October 13, 2016

Oct. 13

October 13, 2016:  Thursday, 28th week, Ordinary Time

  • 'Blood drop' pin:  "In Christ we have redemption by his Blood" (1st reading); "this generation will be charged with prophets' blood" (gospel)
  • 'Hand' tie pin:  "His right hand has won victory." (psalm)
  • 'Olympics' tie pin:  "All the ends of the earth have seen God's salvation." (psalm)
  • 'Angel with trumpet' pin:  "With trumpets and horn sing before the Lord." (psalm)
  • NEW 'Key' tie:  "You law scholars have taken away the key of knowledge." (gospel)
  • 'Owl' pin:  God's wisdom (1st reading, gospel)
  • Green shirt:  Ordinary Time season

  • For 1st reading
  • Whatsoever you do/ Jabusch (Pope Francis "works of mercy" talk-inspired)  BTW note they (as most now) sing "Whatsoever you do to the least of my people" instead of the original "...to the least of my brothers."  OK, but I liked even better when before that we sang "...to the least of my little ones."
Pope Francis
Homily:  One trait of God's blessing of us is that we're chosen.  God calls us one by one, not as a crowd.  Think of a couple expecting a baby:  "How will it be?..."  The Father dreamed of each of us as expectant parents do.  The Father wanted you, loves you, chose you, named you.  When we live aware of that, we're filled with consolation; we don't feel abandoned.
The next part of the Christian blessing is being and feeling forgiven.  If you don't feel forgiven, you're not fully Christian.  We've been forgiven with the price of the blood of Christ.  I've been forgiven of all the bad things I've done.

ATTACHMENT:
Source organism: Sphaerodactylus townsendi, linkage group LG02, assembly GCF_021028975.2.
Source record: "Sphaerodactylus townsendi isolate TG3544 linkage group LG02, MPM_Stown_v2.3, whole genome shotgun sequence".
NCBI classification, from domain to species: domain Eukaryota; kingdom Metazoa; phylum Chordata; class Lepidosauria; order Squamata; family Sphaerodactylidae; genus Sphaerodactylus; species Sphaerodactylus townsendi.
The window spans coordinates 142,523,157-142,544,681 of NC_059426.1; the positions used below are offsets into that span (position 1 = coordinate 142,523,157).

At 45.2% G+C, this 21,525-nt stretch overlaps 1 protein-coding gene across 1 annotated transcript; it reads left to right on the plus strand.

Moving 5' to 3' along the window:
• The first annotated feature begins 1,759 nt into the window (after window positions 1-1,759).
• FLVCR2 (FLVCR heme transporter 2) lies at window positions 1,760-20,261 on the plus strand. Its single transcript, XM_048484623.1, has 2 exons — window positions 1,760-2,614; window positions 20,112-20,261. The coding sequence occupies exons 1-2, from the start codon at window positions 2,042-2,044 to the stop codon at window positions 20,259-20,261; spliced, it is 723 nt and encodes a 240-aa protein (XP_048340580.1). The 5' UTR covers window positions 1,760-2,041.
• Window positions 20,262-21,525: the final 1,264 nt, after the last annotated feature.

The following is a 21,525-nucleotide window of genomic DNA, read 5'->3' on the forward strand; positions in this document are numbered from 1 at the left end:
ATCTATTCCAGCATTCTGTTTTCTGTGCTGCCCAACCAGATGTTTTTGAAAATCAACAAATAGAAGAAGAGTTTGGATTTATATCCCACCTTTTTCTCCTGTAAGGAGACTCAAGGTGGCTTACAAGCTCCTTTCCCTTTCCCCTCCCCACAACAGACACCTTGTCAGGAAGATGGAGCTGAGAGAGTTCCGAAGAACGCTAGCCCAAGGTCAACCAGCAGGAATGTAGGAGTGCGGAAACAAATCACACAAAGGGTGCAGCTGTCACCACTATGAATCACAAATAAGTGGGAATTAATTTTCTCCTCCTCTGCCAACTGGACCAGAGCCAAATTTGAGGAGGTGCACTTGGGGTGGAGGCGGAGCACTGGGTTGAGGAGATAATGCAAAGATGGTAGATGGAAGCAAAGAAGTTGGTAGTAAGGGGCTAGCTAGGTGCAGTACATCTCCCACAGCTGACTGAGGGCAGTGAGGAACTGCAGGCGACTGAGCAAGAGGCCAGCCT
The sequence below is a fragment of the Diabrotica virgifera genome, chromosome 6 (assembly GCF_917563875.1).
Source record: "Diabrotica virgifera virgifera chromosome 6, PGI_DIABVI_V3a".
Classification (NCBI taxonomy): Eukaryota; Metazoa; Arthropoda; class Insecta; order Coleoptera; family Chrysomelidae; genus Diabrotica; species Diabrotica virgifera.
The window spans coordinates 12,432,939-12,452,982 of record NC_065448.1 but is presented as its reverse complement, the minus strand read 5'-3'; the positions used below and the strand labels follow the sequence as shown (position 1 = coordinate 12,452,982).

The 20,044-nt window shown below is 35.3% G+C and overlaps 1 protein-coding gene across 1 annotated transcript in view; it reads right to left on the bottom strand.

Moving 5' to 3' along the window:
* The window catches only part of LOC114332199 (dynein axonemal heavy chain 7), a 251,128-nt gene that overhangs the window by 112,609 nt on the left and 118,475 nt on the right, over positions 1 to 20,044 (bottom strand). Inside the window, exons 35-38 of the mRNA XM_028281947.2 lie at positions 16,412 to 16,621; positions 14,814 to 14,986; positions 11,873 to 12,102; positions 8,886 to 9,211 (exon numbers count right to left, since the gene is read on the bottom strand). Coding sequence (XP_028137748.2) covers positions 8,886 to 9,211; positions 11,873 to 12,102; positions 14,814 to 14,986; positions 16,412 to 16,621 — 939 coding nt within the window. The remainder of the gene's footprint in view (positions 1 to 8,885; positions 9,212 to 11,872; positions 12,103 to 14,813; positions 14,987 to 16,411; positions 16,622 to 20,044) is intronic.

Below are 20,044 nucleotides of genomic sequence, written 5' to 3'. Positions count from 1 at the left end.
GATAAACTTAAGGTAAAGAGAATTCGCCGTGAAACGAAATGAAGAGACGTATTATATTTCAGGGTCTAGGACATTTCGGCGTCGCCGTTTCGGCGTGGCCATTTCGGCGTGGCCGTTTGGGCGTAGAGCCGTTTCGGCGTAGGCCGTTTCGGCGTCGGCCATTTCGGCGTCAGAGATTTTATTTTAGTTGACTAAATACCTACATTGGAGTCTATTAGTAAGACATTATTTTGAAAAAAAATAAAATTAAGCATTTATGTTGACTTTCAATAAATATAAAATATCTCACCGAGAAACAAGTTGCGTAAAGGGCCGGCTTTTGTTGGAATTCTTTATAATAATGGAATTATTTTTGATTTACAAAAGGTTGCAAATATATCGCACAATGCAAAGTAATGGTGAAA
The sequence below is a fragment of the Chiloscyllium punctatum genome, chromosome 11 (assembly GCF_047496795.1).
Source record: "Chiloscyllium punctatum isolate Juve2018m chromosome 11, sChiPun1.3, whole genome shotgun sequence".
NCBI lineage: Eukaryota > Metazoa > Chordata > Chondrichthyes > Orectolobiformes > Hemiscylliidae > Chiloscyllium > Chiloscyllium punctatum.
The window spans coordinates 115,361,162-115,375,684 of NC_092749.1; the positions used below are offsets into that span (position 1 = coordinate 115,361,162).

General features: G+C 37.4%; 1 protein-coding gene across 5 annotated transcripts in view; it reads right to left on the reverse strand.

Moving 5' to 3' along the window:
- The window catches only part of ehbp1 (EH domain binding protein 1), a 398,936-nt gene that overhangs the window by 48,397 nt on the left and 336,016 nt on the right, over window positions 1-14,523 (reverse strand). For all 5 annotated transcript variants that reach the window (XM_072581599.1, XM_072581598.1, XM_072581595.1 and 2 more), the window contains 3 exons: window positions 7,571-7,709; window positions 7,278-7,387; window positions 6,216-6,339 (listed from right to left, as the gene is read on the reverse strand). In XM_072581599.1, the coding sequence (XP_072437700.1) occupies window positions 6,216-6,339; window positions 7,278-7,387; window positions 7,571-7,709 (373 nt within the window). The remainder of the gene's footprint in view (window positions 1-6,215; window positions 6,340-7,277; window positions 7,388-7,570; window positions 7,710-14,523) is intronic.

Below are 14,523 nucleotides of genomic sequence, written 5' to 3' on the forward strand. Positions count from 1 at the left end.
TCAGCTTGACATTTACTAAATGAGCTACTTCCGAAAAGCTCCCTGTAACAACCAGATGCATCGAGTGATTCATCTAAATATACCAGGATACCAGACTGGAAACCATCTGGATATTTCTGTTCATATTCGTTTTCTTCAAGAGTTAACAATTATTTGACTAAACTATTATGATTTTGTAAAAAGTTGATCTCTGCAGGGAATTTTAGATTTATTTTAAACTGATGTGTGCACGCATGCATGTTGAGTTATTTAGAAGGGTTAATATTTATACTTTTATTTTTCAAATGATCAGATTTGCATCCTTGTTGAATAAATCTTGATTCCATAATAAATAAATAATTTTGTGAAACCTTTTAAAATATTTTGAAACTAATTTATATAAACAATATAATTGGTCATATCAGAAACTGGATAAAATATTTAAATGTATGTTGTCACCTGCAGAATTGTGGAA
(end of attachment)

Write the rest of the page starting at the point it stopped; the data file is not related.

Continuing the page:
The third part:  a Christian is walking towards fullness, towards an encounter with Christ who redeemed us.  A Christian can't stand still; we must move forward.  I'm standing still if I received the talent but out of fear or convenience bury it; I'm calm and spend my life going nowhere.  The Christian is on a journey, doing good, going forward.
This is Christian identity:  blessed, chosen, forgiven, forging a path.  May the Lord be with us through the grace of the blessing he's given us, the blessing of our Christian identity.
Works of Mercy series teaser:   I'm dedicating a new cycle of catechesis to the works of mercy.  It's not enough to experience God’s mercy; we also need to be a sign and instrument for others.  We don't have to make superhuman efforts; the Lord shows us an easier path of little gestures of great value to him.  When we feed someone hungry, give a drink to someone thirsty, dress the naked, welcome strangers, or visit the sick or imprisoned, we do it also to him.  These are the corporal works of mercy, helping people in their material needs.
The spiritual works of mercy respond to other equally important needs, especially today, as they affect the most intimate aspect of people and often make them suffer more.  Bearing patiently those who wrong us may seem to be of little importance, or make us smile, but it's profound charity.  It's the same for counseling the doubtful, instructing the ignorant, admonishing sinners, consoling the afflicted, forgiving offenses, and praying for the living and the dead.